• the degradation of peatland and similar organic soils by drainage under agriculture and forestry, mostly in Northern and North-Western Europe; and the potential encroachment of agriculture and forestry onto pristine peatlands as favoured by climate change in Northern Europe;
  • the drastic alteration of traditional wood-pasture systems in various parts of the EU;
  • the grabbing of productive agricultural land for non-agricultural use (sealing).

Any policies –new or existing – to address these threats merely need to aim at full conservation of the corresponding natural, semi-natural and agricultural status of these systems.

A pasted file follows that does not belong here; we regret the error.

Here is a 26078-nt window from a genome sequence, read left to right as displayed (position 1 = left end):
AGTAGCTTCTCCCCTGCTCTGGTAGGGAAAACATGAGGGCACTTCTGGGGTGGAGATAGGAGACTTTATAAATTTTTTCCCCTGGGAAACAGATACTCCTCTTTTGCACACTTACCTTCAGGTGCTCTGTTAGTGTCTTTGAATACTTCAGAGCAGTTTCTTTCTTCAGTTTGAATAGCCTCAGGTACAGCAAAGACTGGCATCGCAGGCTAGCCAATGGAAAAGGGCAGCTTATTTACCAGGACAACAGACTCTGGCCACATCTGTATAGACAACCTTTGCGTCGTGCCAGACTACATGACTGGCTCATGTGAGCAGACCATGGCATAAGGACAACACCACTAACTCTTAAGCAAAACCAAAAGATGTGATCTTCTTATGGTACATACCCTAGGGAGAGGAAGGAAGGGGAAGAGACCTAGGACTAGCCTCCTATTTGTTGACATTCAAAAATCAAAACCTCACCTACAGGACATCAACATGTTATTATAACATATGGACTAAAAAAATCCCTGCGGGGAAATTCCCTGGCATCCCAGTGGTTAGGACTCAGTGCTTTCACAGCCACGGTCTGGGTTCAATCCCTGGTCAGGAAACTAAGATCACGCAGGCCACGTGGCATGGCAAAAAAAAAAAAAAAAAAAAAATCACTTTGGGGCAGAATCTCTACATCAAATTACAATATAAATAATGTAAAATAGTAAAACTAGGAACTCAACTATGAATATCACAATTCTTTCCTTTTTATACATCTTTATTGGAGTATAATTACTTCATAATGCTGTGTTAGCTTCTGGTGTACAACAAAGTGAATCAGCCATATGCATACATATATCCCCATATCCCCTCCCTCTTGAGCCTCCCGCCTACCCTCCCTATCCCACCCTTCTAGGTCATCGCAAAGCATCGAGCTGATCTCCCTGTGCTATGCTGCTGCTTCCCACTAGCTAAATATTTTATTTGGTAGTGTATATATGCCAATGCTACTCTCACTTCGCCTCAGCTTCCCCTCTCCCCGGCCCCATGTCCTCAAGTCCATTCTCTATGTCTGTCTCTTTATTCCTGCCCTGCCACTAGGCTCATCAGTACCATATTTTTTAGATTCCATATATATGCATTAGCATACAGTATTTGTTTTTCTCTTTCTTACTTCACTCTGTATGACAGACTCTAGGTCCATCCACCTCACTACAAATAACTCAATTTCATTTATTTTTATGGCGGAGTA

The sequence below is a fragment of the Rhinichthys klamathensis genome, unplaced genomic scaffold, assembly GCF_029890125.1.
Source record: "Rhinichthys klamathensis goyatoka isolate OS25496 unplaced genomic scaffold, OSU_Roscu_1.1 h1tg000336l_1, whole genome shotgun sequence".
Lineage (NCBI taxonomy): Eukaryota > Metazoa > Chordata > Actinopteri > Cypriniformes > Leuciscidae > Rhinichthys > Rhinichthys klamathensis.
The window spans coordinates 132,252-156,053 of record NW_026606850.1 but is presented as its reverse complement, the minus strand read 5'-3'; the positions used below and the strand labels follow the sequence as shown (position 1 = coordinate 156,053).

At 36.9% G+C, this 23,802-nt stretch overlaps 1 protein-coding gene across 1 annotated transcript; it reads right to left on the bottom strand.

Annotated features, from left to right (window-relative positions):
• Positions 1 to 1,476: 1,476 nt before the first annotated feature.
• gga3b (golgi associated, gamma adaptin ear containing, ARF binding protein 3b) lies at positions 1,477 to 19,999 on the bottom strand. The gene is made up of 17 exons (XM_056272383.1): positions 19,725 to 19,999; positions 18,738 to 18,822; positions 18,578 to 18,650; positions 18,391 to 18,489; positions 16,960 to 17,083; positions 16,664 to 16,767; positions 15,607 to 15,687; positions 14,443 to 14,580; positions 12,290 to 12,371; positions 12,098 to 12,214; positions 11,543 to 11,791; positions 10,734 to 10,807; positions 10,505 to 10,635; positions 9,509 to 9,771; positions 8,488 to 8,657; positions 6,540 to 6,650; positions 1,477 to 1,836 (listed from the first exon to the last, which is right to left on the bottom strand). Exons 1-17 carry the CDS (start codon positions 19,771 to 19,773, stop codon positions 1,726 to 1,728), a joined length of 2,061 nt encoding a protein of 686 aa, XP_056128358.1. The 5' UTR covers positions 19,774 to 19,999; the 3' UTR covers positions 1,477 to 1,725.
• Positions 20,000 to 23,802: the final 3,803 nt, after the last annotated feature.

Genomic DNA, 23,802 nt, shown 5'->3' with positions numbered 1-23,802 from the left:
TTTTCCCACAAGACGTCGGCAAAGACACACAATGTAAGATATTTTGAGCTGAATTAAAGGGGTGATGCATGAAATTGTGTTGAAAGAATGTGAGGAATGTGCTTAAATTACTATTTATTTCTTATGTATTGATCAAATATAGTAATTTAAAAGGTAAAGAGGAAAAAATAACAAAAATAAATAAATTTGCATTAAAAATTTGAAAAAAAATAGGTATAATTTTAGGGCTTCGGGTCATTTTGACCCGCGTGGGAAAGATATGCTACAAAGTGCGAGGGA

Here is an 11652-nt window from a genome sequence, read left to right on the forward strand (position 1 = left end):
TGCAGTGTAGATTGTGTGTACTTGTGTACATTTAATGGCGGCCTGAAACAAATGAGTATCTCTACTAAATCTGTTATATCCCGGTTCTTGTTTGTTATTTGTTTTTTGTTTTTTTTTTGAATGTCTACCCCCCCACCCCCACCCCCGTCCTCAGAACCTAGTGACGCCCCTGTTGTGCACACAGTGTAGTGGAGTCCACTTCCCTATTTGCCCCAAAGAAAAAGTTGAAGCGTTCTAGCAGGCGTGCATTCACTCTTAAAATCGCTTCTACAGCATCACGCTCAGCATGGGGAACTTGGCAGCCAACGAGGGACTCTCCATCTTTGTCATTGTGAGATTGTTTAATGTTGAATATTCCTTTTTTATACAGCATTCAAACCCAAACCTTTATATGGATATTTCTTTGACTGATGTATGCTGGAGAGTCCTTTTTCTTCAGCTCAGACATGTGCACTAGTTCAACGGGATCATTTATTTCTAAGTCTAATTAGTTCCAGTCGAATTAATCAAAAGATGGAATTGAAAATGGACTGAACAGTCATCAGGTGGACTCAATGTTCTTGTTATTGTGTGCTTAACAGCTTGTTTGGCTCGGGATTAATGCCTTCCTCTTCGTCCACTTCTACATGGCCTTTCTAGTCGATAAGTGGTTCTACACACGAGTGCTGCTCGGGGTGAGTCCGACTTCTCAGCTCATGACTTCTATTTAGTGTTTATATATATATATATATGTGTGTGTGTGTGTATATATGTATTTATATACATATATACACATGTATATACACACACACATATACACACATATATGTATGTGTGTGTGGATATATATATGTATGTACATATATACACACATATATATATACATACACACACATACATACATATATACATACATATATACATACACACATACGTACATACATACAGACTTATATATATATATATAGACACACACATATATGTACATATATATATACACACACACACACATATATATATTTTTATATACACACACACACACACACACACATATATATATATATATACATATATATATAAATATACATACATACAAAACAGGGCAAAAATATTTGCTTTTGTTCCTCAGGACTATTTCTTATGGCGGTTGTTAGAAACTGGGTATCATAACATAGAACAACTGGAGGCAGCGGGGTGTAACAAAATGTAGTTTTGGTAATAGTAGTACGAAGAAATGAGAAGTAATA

Both peatlands and extensive grassland and wood-pasture systems store large amounts of soil carbon. The protection of these soils and carbon stocks is vital in view of climate change mitigation, conservation of their rich biodiversity (in soil and aboveground), regulation of the water cycle, and (in the case of grasslands and wood-pastures) protection from water erosion. These systems need full protection at the whole-system level. Their loss cannot be reversed on the human time scale. In the case of wood-pastures, current legislation (EU level instruments and their local implementation) appears inadequate to offer protection to such cross-sectoral (agro-forestry) systems.